Since I’ve been sick at home all week, I seem to have been overcome with an irrepressible nostalgic desire to re-live many of the quality moments I shared with my Nintendo over twenty years ago. After having just defeated the evil Dr. Wily in Mega Man (still one tricky bugger), the “Golden Hammer” music from a game called “Wrecking Crew” suddenly jumped into my head, and I just had to see if it was online somewhere:
Yippee! At the time I thought this music was amazing, and remember ecstatically dancing around the room to it on many occasions (sorry N.). And to be honest I think it’s still one of the best pieces of video game music I know. I especially like the third part, say, from bar 9 onwards if we’re counting in 4/4. That’s when the rhythm section kicks in good and proper and a kind of two-part counterpoint ensues, with the melody in the bass, and the treble offering an arpeggiated motive outlining triads and seventh chords (mmm, inversions. And is that actually Fmaj7 in first inversion, or actually A minor? We may never know.) What I love about that section is that the two melodic parts are so utterly disparate yet complement each other so well, and that funky rhythm section in the background is syncopated against them both, offering its own counterpoint. As a whole I still find the effect quite joyous, don’t you? Why don’t they write music like this anymore?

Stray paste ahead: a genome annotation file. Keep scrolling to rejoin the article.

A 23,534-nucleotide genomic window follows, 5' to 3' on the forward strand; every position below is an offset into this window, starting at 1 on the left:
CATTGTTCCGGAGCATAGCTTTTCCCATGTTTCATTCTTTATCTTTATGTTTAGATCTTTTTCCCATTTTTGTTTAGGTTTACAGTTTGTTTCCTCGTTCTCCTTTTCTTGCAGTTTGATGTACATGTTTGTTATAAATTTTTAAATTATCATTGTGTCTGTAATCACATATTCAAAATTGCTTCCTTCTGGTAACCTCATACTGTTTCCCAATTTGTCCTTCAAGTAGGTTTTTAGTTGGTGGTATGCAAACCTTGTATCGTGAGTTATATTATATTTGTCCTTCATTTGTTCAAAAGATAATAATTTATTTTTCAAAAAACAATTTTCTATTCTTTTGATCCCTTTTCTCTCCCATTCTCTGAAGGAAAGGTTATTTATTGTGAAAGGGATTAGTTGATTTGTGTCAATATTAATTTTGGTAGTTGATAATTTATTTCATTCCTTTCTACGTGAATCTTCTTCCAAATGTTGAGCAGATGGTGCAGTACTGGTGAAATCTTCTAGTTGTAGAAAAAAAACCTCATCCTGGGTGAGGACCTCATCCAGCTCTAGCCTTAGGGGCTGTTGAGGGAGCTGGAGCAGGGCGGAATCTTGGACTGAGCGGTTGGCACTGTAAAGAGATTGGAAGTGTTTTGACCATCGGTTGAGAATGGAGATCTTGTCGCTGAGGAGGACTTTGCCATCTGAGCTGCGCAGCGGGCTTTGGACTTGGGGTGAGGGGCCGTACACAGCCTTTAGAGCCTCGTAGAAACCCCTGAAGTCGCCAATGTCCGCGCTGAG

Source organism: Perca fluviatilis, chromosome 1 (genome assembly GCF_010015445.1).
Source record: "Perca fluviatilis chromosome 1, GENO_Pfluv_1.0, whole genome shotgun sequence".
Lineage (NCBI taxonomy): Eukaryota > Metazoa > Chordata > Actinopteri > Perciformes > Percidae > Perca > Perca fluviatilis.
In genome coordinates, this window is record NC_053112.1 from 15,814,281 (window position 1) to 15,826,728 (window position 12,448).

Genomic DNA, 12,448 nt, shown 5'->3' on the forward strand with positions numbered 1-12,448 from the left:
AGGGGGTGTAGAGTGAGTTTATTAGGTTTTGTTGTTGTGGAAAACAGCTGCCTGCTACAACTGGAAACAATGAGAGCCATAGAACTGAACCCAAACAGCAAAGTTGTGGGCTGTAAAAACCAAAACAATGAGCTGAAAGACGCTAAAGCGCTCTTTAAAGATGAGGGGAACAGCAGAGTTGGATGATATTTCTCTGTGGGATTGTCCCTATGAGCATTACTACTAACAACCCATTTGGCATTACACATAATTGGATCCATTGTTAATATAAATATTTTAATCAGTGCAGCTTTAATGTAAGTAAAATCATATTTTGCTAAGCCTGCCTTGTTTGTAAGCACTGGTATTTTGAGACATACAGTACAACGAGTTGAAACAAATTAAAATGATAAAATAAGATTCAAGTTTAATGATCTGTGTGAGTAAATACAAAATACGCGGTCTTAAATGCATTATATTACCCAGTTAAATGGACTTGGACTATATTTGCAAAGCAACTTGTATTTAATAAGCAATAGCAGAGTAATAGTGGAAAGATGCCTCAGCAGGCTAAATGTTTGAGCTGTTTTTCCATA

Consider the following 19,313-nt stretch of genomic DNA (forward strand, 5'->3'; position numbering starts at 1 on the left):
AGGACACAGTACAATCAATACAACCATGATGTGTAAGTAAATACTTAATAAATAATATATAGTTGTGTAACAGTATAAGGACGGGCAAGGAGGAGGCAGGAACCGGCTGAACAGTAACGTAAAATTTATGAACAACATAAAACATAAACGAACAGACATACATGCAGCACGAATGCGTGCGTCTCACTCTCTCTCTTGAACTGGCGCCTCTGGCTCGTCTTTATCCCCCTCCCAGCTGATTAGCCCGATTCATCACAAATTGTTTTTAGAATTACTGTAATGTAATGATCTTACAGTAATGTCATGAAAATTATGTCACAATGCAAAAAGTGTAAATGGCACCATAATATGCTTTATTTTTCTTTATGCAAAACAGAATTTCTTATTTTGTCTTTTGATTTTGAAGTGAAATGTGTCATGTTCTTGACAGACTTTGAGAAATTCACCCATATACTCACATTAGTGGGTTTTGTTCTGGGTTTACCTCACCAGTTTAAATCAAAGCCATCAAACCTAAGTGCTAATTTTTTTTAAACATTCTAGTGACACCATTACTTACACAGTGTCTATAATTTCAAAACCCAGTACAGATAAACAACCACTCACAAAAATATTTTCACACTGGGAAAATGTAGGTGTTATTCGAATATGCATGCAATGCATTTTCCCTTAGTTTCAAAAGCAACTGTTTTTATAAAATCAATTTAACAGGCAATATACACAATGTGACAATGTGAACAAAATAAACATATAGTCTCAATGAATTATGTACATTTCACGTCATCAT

Plus, I’ve yet to hear a fugue as part of a video game soundtrack. P., perhaps you would allow me to rectify this glaring deficiency in the literature at some point?